Out to the IMAX cinema in Waterloo with Mr Kim Newman to see the 3D version of Beowulf
. Given I’m not big on heroic fantasy and think The Vikings
was about as good a film as it was possible to make about sword-swinging looting and pillaging Danes, I was pleasantly surprised. The script nicely compresses the poem into classic Hollywood three-act format and adds a couple of neat plot twists, and the story, in which the hero takes on a monster, the monster’s mother and a dragon (not to mention a bunch of sea serpents), is perfect subject matter for the technique of using digitally-enhanced live action within a computer-rendered setting, previously deployed by director Robert Zemeckis in Polar Express
. Digital animation means that anything is possible except, because of the Uncanny Valley effect
, entirely believable scenes in which the actors do nothing but talk to each other, and so the first half, where most of the exposition lies, is sometimes a bit laboured and reminiscent of cut-scenes in computer games (even if they are the most exquisitely detailed cut-scenes you’ve ever experienced). It doesn’t help that Ray Winstone, otherwise fine as the misguided hero, occasionally lapses into broad Cockernee (‘I have come to kill a Monstah!’), and the scene where he gets naked before his fight with Grendel is distractingly reminiscent of the opening of Austin Powers in The Spy Who Shagged Me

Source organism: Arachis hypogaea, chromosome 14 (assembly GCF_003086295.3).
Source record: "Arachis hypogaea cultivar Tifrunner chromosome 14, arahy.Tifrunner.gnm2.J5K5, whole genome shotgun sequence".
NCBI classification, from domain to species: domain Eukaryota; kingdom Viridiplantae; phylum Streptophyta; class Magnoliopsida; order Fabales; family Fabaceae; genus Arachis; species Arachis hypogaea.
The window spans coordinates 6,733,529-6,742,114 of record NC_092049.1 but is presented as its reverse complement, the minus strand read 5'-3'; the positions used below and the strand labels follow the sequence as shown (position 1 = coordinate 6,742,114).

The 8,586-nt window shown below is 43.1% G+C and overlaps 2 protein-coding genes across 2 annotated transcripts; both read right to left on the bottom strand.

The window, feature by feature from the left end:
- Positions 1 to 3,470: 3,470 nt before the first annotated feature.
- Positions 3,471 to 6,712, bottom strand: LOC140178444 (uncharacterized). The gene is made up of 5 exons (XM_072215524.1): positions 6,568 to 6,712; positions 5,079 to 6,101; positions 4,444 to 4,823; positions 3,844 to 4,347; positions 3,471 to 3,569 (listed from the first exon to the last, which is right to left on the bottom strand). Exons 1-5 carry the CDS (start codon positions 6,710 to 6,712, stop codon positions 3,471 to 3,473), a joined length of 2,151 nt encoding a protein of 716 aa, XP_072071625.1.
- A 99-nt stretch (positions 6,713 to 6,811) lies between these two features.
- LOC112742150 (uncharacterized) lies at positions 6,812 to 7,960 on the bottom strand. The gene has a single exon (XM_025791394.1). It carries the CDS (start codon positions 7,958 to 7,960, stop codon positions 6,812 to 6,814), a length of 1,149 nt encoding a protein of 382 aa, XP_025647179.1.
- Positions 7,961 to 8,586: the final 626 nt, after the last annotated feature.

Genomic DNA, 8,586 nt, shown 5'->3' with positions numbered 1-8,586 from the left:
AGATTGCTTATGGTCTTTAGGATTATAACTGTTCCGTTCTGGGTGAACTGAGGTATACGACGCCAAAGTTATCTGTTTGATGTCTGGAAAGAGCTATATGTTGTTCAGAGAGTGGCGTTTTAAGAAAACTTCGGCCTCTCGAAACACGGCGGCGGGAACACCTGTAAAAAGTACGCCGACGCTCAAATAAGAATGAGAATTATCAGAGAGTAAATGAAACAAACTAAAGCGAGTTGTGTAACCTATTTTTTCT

. But once the story gets going and hurtles towards its tragic-heroic conclusion it grips more firmly. There are stunning coupes de theatre, including a wonderful reverse tracking shot through a dark and wintery wood, dynamic action scenes, and the best goddamn dragon I’ve ever seen: once it roars into action the film literally takes off. If you’re going to see it, though, be good to your inner 13-year-old kid and make sure you catch it in IMAX 3D; I don’t think that it will quite work in any other format.
Coming out of the cinema, heading over Waterloo Bridge, there was a vast plume of smoke rising to the east and unpacking above the Thames and South London; just for a moment, Kim and I wondered if This Was It again; nope, just a very big fire at a disused bus garage in the Olympic site in Hackney: bonfire of the vanities.